Why can a vasectomy fail?

Due to reconnection. The likelihood to have post-vasectomy re-canalization is around 1-5 %; it usually occurs within 6 months after vasectomy, and is caused by microscopic leaks from both cut ends. The lining of vas will then grow and extend from such leaking spots result in its wandering healing process like that to cover the raw surface of an opening of ear-piercing, and finally both ends blindly meet to reconnect.
Recanulation. Sometimes, a patient can recanulize, meaning a tract forms around the procedure. We don't know why this occurs. This is a rare occurrence, but if you've performed this procedure enough, you've seen it happen. There is no 100% sure way of permanent sterilization, unfortunately.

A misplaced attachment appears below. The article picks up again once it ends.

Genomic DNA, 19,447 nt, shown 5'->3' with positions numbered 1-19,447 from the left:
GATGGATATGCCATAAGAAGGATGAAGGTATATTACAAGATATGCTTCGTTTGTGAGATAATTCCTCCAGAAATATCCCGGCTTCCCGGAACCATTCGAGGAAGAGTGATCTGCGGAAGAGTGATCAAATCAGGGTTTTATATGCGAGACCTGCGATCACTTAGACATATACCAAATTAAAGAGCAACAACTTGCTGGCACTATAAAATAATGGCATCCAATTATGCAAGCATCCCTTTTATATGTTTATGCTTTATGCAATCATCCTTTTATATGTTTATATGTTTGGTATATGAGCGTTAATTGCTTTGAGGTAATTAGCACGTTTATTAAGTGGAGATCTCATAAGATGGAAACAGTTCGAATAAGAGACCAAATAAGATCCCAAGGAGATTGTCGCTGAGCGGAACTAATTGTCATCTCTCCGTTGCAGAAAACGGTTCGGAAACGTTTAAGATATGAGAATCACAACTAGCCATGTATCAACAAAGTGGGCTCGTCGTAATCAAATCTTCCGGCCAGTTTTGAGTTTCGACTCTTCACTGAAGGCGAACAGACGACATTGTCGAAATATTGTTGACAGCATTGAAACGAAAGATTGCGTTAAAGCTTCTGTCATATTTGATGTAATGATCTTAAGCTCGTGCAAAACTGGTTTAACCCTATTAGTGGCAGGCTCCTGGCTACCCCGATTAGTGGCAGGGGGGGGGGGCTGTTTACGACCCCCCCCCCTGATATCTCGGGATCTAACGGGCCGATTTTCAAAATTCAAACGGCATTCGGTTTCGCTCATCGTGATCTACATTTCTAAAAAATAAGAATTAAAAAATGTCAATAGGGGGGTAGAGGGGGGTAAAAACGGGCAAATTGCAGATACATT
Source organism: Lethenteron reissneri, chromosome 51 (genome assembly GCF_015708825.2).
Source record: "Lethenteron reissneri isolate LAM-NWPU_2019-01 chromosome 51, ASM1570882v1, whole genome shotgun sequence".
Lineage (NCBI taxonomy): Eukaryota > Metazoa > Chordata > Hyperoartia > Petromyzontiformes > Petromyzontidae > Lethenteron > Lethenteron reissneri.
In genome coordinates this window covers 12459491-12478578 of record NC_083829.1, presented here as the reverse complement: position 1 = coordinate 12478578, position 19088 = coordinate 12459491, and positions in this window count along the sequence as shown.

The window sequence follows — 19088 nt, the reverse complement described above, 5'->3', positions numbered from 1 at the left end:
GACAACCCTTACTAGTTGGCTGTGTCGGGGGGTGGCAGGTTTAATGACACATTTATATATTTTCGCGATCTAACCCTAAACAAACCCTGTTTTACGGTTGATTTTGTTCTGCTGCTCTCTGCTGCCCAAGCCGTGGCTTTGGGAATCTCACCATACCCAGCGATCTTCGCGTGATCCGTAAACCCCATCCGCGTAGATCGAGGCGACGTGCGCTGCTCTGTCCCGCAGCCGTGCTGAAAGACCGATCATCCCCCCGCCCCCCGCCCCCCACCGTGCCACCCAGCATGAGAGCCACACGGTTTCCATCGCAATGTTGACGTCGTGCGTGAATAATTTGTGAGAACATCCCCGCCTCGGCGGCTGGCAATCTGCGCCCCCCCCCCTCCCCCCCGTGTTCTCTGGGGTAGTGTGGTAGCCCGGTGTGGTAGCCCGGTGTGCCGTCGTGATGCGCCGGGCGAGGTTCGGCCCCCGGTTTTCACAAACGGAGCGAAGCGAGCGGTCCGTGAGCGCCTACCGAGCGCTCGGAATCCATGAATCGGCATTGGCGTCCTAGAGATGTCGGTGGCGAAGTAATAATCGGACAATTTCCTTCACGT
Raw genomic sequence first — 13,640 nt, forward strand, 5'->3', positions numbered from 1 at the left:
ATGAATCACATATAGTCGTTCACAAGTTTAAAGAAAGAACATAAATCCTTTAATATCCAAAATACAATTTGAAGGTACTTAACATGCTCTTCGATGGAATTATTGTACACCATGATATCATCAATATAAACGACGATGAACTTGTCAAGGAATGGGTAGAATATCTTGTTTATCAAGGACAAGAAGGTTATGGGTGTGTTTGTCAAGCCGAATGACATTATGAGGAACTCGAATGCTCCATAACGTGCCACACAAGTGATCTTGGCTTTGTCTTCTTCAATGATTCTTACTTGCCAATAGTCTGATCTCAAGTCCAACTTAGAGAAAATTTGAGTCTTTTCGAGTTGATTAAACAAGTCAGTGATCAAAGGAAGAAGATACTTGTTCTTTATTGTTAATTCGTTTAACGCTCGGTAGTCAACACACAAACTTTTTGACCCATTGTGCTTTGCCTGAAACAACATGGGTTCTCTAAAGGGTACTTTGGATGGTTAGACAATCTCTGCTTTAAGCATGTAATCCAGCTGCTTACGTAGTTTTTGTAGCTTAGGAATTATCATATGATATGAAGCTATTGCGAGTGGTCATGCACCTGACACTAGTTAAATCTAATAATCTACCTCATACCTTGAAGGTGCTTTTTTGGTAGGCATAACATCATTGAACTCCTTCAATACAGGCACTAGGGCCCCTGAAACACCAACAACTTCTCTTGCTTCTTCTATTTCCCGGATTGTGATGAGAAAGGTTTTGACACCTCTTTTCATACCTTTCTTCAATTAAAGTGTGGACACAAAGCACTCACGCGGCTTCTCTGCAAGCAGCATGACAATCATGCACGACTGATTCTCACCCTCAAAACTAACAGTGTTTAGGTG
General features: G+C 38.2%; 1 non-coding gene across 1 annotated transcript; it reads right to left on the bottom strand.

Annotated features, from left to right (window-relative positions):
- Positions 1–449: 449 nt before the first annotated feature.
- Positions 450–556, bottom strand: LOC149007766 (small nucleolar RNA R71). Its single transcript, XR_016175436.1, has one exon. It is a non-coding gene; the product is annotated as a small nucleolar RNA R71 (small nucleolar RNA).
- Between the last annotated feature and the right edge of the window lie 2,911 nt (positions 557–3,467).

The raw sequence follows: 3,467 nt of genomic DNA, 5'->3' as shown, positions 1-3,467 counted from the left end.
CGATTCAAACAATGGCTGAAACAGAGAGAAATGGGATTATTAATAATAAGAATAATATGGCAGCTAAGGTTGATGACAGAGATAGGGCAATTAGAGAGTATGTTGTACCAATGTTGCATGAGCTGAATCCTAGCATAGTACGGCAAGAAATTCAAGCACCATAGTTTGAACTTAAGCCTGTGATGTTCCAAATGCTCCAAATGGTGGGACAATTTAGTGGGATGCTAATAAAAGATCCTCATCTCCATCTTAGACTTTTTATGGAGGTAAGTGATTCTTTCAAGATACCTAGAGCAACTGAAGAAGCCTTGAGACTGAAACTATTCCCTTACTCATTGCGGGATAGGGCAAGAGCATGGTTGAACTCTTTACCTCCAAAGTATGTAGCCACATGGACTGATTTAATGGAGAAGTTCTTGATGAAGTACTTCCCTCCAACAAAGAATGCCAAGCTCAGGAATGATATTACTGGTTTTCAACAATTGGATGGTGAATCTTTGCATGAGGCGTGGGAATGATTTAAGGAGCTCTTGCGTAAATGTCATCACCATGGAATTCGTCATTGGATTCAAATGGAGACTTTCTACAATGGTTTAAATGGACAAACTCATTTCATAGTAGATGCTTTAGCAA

Two types of failure. "immediate failure" describes the patient that never gets to zero sperm in the semen analysis (azoospermia). This is simply surgeon error, meaning the tube was not correctly identified and treated. "delayed failure" describes the patient that achieves azoospermia, but then is surprised by a pregnancy. This is due to "delayed recanalization, " in wihch the cut ends somehow find each other again.
Sex Too Soon. Failure rate of vasectomy (or unwanted pregnancy): failure within first year is 0.15% (1 in 400), long-term failure rate is 0.04% (1 in 2300). The most likely reason for pregnancy after vasectomy is having unprotected sex too soon. Successful vasectomy occurs around 10 weeks post vasectomy, but you should not have unprotected sex without semen analysis confirmation.